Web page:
Quantification of Proteins and Cells: Luminometric Nonspecific Particle-Based Methods
Pihlasalo, Sari (2011-03-25)
Annales Universitatis Turkuensis D 952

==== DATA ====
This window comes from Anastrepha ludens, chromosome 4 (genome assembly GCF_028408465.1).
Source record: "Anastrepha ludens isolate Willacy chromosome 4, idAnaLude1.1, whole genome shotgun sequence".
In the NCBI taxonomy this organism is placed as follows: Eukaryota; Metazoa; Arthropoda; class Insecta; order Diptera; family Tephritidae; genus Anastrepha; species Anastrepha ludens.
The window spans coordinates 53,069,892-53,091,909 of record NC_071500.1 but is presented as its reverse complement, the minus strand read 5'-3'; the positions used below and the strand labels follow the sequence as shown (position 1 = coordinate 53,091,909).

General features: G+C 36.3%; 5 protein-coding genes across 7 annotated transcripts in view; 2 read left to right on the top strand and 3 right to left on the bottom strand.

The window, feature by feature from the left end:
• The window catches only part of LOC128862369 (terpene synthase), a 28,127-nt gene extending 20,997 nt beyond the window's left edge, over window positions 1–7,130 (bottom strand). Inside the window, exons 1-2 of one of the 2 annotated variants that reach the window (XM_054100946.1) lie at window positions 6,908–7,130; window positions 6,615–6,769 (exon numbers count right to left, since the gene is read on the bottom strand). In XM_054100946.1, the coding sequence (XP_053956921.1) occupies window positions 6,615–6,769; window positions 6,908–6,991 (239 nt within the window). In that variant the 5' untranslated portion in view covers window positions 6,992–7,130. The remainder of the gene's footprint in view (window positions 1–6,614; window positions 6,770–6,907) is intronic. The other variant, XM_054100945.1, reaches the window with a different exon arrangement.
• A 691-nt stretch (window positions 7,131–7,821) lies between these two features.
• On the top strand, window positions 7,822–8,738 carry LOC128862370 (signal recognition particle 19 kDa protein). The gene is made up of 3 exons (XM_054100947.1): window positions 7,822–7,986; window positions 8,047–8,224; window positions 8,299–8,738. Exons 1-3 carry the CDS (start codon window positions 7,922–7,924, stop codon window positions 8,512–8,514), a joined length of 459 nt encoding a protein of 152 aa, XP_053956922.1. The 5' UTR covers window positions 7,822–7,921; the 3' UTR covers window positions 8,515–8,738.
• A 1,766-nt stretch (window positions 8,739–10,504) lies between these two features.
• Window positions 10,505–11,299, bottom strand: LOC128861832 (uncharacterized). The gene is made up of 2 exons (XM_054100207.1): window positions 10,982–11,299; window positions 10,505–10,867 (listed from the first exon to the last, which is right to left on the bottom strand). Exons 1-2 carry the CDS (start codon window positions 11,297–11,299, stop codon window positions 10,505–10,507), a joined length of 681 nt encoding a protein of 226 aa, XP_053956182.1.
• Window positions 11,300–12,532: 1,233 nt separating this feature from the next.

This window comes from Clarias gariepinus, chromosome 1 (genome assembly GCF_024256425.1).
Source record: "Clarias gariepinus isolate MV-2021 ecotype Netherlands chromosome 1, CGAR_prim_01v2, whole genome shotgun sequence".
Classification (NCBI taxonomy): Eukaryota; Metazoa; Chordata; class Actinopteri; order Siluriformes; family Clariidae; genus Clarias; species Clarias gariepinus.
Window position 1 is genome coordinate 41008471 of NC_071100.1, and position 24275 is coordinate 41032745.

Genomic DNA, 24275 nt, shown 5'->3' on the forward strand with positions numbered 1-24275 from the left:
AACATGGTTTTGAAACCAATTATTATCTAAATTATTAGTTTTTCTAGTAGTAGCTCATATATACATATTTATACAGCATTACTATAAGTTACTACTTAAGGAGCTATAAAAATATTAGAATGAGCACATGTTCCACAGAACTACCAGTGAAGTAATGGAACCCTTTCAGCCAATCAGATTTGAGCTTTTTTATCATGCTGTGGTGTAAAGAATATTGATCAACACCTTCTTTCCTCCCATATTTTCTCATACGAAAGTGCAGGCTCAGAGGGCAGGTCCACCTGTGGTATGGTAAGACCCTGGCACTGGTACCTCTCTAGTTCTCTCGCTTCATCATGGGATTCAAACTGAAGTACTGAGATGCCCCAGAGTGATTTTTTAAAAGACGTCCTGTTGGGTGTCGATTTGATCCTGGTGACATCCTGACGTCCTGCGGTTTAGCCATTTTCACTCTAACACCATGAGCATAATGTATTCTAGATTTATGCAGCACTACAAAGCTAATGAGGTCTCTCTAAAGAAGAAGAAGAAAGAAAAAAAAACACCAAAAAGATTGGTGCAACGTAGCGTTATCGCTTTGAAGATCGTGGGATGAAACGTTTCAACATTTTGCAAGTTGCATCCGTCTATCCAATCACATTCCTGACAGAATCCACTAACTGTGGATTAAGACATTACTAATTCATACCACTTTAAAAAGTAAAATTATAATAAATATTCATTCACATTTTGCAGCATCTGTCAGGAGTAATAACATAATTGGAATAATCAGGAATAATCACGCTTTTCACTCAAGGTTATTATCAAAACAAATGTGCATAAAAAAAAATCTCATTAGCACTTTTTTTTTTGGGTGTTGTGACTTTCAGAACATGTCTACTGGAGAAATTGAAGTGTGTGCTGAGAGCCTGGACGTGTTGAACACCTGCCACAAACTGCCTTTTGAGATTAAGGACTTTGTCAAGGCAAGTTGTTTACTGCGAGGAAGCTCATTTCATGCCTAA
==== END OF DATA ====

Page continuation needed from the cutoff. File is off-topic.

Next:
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New luminometric particle-based methods were developed to quantify protein and to count cells. The developed methods rely on the interaction of the sample with nano- or microparticles and different principles of detection. In fluorescence quenching, timeresolved luminescence resonance energy transfer (TR-LRET), and two-photon excitation fluorescence (TPX) methods, the sample prevents the adsorption of labeled protein to the particles. Depending on the system, the addition of the analyte increases or decreases the luminescence. In the dissociation method, the adsorbed protein protects the Eu(III) chelate on the surface of the particles from dissociation at a low pH. The experimental setups are user-friendly and rapid and do not require hazardous test compounds and elevated temperatures. The sensitivity of the quantification of protein (from 40 to 500 pg bovine serum albumin in a sample) was 20-500-fold better than in most sensitive commercial methods. The quenching method exhibited low protein-to-protein variability and the dissociation method insensitivity to the assay contaminants commonly found in biological samples. Less than ten eukaryotic cells were detected and quantified with all the developed methods under optimized assay conditions. Furthermore, two applications, the method for detection of the aggregation of protein and the cell viability test, were developed by utilizing the TR-LRET method. The detection of the aggregation of protein was allowed at a more than 10,000 times lower concentration, 30 μg/L, compared to the known methods of UV240 absorbance and dynamic light scattering. The TR-LRET method was combined with a nucleic acid assay with cell-impermeable dye to measure the percentage of dead cells in a single tube test with cell counts below 1000 cells/tube.